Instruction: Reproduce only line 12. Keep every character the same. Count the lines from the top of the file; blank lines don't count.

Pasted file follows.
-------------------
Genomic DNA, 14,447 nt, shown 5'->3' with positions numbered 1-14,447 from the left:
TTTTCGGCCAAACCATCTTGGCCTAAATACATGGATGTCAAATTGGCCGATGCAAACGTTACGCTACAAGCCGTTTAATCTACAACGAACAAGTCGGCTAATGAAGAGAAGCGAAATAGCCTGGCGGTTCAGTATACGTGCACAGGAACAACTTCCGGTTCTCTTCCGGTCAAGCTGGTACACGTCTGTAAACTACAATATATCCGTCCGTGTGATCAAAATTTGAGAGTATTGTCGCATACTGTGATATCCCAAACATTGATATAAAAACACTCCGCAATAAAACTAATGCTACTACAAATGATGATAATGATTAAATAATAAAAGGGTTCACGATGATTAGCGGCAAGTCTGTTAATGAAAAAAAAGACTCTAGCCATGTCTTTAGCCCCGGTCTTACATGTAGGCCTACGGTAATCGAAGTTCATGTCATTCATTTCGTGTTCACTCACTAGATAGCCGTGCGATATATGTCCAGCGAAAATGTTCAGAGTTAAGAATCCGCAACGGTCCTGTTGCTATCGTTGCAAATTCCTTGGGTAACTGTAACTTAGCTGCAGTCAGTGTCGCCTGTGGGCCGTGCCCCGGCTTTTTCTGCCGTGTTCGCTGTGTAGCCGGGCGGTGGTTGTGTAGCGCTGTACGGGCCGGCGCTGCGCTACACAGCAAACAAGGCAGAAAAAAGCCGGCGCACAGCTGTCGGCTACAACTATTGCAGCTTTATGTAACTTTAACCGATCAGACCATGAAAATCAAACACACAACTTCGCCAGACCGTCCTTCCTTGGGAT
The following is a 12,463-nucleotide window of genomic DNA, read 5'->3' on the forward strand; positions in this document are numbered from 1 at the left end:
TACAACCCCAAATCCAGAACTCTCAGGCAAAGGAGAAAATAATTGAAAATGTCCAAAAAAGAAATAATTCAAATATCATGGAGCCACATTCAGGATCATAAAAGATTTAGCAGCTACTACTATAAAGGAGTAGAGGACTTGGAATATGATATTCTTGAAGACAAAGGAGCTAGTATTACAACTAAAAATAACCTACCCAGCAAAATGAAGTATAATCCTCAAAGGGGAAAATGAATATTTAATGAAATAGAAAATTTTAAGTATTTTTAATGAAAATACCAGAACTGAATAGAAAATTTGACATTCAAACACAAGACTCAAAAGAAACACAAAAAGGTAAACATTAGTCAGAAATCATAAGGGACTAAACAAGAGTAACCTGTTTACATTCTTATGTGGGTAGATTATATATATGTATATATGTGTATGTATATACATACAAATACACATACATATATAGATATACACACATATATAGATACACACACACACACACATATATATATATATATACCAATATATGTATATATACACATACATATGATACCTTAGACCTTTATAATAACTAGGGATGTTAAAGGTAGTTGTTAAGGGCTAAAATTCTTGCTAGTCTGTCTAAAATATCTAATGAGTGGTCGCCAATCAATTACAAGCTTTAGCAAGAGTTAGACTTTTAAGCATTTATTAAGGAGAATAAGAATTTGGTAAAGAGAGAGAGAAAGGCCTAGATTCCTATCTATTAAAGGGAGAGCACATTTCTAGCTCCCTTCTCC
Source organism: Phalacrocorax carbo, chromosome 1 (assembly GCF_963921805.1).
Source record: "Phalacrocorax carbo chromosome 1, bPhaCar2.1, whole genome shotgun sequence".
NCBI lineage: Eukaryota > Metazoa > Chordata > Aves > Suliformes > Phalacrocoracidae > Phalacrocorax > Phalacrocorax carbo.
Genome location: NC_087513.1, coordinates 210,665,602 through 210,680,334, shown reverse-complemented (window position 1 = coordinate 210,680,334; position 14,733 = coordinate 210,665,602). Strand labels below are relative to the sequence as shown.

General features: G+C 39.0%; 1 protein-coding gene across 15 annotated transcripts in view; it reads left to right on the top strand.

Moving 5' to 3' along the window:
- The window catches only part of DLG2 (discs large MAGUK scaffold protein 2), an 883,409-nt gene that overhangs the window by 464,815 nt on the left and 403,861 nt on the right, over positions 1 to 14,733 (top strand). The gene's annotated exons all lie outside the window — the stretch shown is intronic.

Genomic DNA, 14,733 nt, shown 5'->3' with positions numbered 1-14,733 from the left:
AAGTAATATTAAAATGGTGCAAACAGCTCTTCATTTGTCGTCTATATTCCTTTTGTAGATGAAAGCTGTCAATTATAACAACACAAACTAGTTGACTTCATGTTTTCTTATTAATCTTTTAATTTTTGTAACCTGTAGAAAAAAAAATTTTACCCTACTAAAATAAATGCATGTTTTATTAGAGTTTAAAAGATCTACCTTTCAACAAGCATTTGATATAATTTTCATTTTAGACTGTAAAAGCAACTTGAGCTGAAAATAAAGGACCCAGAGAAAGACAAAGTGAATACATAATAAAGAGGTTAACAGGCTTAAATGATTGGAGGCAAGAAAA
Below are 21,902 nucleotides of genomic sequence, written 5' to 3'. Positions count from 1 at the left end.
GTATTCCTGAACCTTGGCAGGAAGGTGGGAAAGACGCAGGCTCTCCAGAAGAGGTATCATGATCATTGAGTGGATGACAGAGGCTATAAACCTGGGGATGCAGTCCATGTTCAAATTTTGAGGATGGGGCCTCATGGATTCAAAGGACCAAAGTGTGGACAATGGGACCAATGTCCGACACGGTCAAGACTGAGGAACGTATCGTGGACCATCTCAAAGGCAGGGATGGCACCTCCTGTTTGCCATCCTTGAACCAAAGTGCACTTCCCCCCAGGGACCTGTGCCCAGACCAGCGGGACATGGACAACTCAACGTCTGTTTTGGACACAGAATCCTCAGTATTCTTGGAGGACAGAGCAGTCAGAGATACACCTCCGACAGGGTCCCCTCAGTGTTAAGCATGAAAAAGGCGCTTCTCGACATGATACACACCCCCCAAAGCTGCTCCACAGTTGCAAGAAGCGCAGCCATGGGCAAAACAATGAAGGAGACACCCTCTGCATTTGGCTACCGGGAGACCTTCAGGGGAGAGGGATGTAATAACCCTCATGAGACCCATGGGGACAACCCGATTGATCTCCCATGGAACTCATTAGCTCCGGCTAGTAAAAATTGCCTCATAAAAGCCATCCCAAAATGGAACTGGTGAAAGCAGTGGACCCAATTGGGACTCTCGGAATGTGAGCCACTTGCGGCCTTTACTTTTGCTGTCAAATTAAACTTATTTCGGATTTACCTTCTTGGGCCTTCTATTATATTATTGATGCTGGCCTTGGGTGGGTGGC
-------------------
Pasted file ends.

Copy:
Genomic DNA, 14,733 nt, shown 5'->3' with positions numbered 1-14,733 from the left: